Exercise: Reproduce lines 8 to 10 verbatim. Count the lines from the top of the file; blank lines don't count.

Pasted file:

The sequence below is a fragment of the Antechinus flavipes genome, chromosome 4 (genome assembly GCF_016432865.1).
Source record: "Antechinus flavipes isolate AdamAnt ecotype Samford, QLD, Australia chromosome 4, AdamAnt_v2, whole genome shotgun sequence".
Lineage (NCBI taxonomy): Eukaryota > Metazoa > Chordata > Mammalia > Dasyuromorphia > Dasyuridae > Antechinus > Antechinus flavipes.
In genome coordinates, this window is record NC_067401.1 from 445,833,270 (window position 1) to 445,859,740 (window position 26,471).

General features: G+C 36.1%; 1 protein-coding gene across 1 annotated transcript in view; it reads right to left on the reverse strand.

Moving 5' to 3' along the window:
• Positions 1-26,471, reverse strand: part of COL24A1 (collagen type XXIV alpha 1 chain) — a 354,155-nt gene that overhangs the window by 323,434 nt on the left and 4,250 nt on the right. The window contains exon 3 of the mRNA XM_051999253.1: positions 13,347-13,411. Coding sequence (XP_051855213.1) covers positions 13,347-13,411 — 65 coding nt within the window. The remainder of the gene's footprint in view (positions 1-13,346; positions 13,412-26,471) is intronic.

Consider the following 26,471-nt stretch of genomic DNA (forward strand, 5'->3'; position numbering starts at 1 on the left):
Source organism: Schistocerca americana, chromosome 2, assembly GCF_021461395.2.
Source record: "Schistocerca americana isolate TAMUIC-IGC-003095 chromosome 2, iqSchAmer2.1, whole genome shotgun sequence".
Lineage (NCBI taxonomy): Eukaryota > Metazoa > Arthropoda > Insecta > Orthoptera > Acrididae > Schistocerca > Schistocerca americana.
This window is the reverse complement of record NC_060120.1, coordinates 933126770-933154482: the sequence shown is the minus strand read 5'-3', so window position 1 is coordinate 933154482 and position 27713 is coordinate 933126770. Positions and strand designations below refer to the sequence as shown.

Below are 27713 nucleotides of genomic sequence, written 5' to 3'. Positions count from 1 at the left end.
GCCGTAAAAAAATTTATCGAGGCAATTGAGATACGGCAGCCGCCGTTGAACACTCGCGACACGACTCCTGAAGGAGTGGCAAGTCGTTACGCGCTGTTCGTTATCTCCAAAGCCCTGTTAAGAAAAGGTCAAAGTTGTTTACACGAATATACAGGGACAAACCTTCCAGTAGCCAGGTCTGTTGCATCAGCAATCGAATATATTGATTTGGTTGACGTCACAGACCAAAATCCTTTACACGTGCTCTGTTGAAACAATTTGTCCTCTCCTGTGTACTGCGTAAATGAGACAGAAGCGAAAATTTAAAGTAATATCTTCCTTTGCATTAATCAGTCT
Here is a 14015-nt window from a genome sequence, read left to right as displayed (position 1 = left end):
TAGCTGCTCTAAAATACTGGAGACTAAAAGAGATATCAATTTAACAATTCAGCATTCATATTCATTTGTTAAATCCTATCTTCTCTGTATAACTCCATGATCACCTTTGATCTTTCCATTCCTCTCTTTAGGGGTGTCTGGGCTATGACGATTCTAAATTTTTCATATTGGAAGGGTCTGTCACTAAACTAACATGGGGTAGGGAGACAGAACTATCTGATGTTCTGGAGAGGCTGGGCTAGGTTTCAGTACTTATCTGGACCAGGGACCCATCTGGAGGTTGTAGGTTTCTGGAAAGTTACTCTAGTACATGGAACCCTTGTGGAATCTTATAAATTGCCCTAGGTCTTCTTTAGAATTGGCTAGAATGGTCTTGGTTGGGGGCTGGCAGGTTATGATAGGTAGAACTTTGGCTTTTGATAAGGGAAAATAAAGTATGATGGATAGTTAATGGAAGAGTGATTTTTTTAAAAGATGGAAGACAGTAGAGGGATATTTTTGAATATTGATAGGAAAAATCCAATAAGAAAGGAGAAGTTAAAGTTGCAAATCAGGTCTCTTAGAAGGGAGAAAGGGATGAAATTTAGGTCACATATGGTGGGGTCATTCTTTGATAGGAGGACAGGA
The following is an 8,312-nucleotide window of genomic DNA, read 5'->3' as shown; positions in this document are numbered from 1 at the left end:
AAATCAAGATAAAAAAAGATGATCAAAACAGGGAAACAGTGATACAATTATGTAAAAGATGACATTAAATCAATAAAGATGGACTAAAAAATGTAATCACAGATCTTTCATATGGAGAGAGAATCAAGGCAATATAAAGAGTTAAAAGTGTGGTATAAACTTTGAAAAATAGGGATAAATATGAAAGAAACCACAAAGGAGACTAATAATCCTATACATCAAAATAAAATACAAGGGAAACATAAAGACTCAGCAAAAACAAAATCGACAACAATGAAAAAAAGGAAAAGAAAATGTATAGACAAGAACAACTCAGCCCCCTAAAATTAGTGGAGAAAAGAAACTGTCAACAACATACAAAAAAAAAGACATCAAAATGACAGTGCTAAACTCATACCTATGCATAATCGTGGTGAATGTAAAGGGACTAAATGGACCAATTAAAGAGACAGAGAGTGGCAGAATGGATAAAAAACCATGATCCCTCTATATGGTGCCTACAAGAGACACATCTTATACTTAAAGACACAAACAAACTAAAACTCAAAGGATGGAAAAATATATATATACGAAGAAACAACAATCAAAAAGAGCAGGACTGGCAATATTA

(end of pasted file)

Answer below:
Consider the following 26,471-nt stretch of genomic DNA (forward strand, 5'->3'; position numbering starts at 1 on the left):
Source organism: Schistocerca americana, chromosome 2, assembly GCF_021461395.2.
Source record: "Schistocerca americana isolate TAMUIC-IGC-003095 chromosome 2, iqSchAmer2.1, whole genome shotgun sequence".